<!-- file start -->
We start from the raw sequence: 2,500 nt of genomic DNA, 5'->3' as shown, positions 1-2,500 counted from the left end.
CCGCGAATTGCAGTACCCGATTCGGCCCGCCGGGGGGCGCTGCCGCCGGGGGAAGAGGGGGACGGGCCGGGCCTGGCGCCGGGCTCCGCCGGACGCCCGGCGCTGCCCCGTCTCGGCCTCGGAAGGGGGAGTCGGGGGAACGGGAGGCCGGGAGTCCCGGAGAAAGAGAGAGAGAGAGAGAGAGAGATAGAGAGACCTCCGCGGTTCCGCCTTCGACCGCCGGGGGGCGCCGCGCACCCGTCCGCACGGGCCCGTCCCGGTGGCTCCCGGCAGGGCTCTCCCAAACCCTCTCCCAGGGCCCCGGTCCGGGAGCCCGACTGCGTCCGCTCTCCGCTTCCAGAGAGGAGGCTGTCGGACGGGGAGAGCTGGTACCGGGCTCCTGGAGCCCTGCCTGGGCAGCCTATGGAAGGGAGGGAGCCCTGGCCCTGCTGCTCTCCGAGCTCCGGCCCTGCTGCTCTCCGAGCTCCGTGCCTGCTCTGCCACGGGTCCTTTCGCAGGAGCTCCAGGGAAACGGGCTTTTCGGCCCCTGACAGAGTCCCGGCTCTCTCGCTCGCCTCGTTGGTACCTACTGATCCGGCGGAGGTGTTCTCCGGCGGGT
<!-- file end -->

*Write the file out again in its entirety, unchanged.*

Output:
We start from the raw sequence: 2,500 nt of genomic DNA, 5'->3' as shown, positions 1-2,500 counted from the left end.
CCGCGAATTGCAGTACCCGATTCGGCCCGCCGGGGGGCGCTGCCGCCGGGGGAAGAGGGGGACGGGCCGGGCCTGGCGCCGGGCTCCGCCGGACGCCCGGCGCTGCCCCGTCTCGGCCTCGGAAGGGGGAGTCGGGGGAACGGGAGGCCGGGAGTCCCGGAGAAAGAGAGAGAGAGAGAGAGAGAGATAGAGAGACCTCCGCGGTTCCGCCTTCGACCGCCGGGGGGCGCCGCGCACCCGTCCGCACGGGCCCGTCCCGGTGGCTCCCGGCAGGGCTCTCCCAAACCCTCTCCCAGGGCCCCGGTCCGGGAGCCCGACTGCGTCCGCTCTCCGCTTCCAGAGAGGAGGCTGTCGGACGGGGAGAGCTGGTACCGGGCTCCTGGAGCCCTGCCTGGGCAGCCTATGGAAGGGAGGGAGCCCTGGCCCTGCTGCTCTCCGAGCTCCGGCCCTGCTGCTCTCCGAGCTCCGTGCCTGCTCTGCCACGGGTCCTTTCGCAGGAGCTCCAGGGAAACGGGCTTTTCGGCCCCTGACAGAGTCCCGGCTCTCTCGCTCGCCTCGTTGGTACCTACTGATCCGGCGGAGGTGTTCTCCGGCGGGT